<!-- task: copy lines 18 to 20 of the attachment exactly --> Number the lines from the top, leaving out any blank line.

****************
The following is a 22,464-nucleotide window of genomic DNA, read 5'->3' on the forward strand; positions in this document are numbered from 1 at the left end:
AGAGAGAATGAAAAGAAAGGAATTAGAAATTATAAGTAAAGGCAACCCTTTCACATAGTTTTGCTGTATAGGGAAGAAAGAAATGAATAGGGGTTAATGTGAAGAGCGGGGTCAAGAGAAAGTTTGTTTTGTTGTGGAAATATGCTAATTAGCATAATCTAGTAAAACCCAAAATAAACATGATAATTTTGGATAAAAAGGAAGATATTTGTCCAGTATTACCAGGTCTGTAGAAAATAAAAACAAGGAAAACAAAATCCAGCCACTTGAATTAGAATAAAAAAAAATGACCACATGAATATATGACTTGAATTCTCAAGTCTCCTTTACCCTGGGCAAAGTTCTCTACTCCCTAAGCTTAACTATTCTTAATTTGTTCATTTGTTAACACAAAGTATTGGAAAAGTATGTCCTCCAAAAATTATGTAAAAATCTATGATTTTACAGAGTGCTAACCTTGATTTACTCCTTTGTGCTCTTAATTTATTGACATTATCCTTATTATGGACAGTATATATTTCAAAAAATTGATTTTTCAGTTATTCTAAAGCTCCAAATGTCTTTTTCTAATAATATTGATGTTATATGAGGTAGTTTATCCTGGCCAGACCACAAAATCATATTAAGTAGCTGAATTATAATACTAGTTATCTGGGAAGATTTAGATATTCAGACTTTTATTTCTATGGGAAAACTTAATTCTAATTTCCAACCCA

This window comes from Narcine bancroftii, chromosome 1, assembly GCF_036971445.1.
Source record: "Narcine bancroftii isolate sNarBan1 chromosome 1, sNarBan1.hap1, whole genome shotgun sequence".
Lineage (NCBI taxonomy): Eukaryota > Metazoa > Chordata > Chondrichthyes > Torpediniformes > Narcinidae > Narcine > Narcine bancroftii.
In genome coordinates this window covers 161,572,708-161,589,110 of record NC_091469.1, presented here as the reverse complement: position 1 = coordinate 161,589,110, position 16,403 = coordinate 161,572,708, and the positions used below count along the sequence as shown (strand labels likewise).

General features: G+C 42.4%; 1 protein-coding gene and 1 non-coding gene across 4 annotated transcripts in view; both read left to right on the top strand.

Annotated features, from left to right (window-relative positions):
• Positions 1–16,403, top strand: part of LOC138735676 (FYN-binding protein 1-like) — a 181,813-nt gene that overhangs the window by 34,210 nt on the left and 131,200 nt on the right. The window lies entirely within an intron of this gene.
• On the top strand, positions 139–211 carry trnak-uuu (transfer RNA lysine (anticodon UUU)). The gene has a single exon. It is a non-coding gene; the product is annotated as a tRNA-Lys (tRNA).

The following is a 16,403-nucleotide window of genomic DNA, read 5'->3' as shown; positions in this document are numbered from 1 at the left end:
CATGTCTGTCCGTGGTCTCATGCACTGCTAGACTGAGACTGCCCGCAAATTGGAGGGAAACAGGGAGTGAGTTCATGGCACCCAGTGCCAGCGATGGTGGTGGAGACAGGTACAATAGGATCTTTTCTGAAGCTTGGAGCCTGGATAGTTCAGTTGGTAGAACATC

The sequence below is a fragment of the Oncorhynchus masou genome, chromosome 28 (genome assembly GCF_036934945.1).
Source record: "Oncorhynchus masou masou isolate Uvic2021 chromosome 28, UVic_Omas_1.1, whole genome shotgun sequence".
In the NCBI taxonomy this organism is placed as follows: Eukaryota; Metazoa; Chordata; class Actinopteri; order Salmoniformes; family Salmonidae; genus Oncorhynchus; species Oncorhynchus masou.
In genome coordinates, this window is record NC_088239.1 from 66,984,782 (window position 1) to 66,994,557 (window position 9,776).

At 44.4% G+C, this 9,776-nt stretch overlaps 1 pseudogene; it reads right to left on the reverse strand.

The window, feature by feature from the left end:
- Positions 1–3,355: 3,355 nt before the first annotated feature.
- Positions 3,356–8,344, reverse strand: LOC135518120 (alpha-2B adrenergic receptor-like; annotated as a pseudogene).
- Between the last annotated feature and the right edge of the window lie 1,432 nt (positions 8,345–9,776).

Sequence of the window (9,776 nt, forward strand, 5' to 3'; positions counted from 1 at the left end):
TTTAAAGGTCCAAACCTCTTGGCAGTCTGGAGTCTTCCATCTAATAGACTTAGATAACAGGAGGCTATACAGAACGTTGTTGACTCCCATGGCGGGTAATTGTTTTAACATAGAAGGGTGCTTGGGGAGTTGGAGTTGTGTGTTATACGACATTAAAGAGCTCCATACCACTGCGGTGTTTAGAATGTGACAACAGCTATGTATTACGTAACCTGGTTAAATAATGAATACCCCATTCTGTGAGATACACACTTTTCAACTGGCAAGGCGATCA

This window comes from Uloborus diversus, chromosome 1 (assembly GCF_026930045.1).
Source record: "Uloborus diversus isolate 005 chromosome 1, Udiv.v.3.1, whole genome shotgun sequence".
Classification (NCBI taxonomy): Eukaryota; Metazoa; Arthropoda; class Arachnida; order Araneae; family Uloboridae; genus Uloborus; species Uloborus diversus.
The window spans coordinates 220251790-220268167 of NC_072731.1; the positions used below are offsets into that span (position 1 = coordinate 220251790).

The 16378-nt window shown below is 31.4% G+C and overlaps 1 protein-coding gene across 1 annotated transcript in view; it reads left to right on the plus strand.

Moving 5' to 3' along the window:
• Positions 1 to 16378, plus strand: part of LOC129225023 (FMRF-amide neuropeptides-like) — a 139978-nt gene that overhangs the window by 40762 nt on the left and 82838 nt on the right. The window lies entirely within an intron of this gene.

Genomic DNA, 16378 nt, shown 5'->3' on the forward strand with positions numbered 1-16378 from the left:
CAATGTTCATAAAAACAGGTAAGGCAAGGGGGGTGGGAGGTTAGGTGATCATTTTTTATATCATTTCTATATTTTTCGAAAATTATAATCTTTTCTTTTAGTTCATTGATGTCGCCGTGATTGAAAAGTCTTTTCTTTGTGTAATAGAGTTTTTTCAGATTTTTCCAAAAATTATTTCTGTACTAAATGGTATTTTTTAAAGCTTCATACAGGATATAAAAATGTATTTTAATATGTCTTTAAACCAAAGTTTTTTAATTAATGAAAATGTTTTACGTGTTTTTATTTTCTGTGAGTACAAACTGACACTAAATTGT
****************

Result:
The window, feature by feature from the left end:
- Positions 1–3,355: 3,355 nt before the first annotated feature.
- Positions 3,356–8,344, reverse strand: LOC135518120 (alpha-2B adrenergic receptor-like; annotated as a pseudogene).